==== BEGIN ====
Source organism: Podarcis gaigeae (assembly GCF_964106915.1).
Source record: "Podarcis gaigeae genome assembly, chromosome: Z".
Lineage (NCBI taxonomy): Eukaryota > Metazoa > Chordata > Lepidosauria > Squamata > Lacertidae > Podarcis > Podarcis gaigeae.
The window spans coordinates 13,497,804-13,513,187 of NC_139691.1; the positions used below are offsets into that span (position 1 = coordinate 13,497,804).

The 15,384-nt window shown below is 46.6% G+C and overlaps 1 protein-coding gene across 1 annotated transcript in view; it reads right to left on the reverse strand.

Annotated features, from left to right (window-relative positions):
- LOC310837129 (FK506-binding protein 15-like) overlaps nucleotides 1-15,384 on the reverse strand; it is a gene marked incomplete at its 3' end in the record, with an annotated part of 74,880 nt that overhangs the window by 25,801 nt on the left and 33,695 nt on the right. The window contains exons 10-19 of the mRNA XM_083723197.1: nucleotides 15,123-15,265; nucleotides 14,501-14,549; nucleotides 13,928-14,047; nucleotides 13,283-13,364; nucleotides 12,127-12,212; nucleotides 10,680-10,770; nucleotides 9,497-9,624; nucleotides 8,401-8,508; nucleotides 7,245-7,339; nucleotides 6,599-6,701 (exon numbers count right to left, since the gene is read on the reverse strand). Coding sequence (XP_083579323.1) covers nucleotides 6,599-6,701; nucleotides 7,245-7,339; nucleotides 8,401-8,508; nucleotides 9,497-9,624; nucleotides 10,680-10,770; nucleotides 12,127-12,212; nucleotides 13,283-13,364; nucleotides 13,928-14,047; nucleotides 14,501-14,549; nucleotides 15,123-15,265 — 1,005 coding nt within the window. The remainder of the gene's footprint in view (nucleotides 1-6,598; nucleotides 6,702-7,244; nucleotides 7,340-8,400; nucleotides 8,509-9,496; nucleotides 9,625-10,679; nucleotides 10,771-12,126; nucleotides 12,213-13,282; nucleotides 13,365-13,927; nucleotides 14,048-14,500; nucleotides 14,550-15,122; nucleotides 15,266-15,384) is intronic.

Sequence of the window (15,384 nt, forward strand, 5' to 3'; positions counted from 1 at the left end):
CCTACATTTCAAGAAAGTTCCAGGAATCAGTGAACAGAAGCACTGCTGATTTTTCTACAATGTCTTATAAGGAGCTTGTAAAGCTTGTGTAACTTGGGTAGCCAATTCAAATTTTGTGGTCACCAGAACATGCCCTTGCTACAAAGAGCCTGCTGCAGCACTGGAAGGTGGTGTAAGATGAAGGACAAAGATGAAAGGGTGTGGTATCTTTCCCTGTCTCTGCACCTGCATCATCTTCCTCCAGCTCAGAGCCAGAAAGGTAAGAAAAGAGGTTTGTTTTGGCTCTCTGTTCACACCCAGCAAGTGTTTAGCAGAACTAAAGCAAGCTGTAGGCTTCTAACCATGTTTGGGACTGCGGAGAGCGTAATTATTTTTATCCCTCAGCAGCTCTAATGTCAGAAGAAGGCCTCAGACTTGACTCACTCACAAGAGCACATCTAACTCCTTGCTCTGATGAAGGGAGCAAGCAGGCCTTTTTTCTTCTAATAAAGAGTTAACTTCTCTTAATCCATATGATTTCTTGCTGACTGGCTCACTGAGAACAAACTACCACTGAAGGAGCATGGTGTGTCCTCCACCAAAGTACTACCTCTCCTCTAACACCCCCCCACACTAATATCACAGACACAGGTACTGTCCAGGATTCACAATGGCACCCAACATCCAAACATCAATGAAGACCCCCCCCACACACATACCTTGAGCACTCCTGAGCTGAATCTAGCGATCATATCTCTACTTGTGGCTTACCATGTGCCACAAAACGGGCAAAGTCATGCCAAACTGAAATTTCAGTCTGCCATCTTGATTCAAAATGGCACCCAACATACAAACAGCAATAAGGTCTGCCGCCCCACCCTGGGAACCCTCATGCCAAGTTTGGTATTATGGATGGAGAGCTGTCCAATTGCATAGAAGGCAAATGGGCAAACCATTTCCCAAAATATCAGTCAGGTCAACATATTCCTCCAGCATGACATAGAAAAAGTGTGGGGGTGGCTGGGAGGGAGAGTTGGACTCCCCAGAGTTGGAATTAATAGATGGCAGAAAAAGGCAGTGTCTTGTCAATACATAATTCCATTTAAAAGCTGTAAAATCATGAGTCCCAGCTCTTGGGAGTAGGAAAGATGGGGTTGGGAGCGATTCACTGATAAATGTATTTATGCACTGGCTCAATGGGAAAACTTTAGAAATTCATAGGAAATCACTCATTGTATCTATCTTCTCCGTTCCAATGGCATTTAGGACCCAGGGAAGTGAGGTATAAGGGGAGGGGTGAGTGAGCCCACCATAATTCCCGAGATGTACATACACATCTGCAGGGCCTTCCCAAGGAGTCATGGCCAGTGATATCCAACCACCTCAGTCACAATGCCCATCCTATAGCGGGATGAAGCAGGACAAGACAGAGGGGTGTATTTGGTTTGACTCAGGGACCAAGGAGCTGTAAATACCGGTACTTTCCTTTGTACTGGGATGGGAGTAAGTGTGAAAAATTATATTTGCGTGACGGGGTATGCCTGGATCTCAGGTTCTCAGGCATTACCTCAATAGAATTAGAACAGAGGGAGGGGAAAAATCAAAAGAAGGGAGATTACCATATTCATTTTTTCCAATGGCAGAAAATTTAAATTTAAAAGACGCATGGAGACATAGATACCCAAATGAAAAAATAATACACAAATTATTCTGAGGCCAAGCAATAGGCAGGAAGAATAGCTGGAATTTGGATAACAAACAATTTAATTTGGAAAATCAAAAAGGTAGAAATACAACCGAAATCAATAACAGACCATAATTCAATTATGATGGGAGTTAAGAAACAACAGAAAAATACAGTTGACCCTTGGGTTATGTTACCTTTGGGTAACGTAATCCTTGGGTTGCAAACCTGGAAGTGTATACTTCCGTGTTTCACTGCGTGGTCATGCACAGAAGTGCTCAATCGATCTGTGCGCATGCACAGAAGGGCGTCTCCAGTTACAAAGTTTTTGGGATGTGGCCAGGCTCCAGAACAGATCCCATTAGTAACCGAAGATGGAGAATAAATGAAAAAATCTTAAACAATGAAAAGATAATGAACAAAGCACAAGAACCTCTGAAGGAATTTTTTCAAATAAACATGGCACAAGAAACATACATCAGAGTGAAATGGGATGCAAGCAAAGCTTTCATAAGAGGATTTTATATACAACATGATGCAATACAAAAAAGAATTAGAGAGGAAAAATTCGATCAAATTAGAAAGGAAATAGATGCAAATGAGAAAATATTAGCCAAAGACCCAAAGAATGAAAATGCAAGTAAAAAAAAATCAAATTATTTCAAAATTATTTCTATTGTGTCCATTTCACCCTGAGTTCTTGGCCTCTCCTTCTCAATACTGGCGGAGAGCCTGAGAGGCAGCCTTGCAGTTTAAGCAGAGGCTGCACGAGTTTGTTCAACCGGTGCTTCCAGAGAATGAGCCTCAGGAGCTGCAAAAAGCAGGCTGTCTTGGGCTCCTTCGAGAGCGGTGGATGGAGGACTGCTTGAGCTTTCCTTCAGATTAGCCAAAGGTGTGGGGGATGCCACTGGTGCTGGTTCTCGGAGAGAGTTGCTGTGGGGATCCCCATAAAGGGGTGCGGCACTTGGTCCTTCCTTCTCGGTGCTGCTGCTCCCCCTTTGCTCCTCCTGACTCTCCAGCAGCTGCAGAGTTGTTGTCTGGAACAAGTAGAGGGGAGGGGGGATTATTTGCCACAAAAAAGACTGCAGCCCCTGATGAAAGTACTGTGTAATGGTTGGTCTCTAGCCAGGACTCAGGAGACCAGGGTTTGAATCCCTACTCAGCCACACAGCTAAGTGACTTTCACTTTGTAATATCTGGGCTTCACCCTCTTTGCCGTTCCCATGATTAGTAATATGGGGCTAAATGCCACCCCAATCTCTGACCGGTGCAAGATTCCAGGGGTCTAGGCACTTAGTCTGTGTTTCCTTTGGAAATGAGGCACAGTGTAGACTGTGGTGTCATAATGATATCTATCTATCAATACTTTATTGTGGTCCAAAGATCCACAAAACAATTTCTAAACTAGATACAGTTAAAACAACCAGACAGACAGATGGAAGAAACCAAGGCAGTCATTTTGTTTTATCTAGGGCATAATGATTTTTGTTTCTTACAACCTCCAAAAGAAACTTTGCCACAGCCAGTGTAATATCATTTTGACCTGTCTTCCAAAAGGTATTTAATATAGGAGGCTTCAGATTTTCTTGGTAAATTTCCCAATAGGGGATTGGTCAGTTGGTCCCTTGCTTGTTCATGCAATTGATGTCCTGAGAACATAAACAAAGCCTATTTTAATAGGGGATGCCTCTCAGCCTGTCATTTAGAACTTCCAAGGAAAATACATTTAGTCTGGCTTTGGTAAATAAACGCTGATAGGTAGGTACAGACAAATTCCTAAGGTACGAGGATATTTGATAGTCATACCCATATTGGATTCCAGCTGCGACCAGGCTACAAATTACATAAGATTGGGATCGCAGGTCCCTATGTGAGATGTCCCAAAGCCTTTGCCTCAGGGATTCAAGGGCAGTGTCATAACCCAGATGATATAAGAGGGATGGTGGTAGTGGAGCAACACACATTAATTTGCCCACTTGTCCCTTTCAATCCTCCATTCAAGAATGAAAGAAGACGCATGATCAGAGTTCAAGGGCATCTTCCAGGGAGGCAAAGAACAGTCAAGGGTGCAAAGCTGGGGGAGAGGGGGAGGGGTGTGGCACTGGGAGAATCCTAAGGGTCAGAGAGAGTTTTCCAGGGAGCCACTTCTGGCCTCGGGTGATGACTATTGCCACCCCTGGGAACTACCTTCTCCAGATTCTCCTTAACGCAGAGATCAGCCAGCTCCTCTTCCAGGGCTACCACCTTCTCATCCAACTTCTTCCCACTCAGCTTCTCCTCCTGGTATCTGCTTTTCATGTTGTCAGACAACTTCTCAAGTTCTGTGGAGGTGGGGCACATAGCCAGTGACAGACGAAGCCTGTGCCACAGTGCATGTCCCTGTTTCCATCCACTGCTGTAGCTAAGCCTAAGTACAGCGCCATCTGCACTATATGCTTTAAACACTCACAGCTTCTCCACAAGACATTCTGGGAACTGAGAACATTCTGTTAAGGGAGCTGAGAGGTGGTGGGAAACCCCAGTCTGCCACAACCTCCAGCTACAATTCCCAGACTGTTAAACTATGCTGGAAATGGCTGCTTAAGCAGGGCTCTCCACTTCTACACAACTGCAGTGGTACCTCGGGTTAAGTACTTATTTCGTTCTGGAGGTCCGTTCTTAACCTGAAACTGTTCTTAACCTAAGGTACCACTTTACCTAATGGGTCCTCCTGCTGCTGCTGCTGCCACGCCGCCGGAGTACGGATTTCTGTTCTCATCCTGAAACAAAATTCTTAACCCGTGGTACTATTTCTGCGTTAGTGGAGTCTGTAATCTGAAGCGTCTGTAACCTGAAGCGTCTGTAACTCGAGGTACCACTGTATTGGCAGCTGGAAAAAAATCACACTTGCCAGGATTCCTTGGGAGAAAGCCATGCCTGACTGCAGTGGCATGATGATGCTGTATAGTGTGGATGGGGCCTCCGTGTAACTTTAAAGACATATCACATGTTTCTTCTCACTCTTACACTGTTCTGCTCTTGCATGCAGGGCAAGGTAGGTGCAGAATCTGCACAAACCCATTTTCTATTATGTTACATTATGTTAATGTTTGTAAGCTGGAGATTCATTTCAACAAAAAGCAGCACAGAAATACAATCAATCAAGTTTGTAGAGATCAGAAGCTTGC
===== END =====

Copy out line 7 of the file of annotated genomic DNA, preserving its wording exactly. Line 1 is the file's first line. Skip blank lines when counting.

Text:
- LOC310837129 (FK506-binding protein 15-like) overlaps nucleotides 1-15,384 on the reverse strand; it is a gene marked incomplete at its 3' end in the record, with an annotated part of 74,880 nt that overhangs the window by 25,801 nt on the left and 33,695 nt on the right. The window contains exons 10-19 of the mRNA XM_083723197.1: nucleotides 15,123-15,265; nucleotides 14,501-14,549; nucleotides 13,928-14,047; nucleotides 13,283-13,364; nucleotides 12,127-12,212; nucleotides 10,680-10,770; nucleotides 9,497-9,624; nucleotides 8,401-8,508; nucleotides 7,245-7,339; nucleotides 6,599-6,701 (exon numbers count right to left, since the gene is read on the reverse strand). Coding sequence (XP_083579323.1) covers nucleotides 6,599-6,701; nucleotides 7,245-7,339; nucleotides 8,401-8,508; nucleotides 9,497-9,624; nucleotides 10,680-10,770; nucleotides 12,127-12,212; nucleotides 13,283-13,364; nucleotides 13,928-14,047; nucleotides 14,501-14,549; nucleotides 15,123-15,265 — 1,005 coding nt within the window. The remainder of the gene's footprint in view (nucleotides 1-6,598; nucleotides 6,702-7,244; nucleotides 7,340-8,400; nucleotides 8,509-9,496; nucleotides 9,625-10,679; nucleotides 10,771-12,126; nucleotides 12,213-13,282; nucleotides 13,365-13,927; nucleotides 14,048-14,500; nucleotides 14,550-15,122; nucleotides 15,266-15,384) is intronic.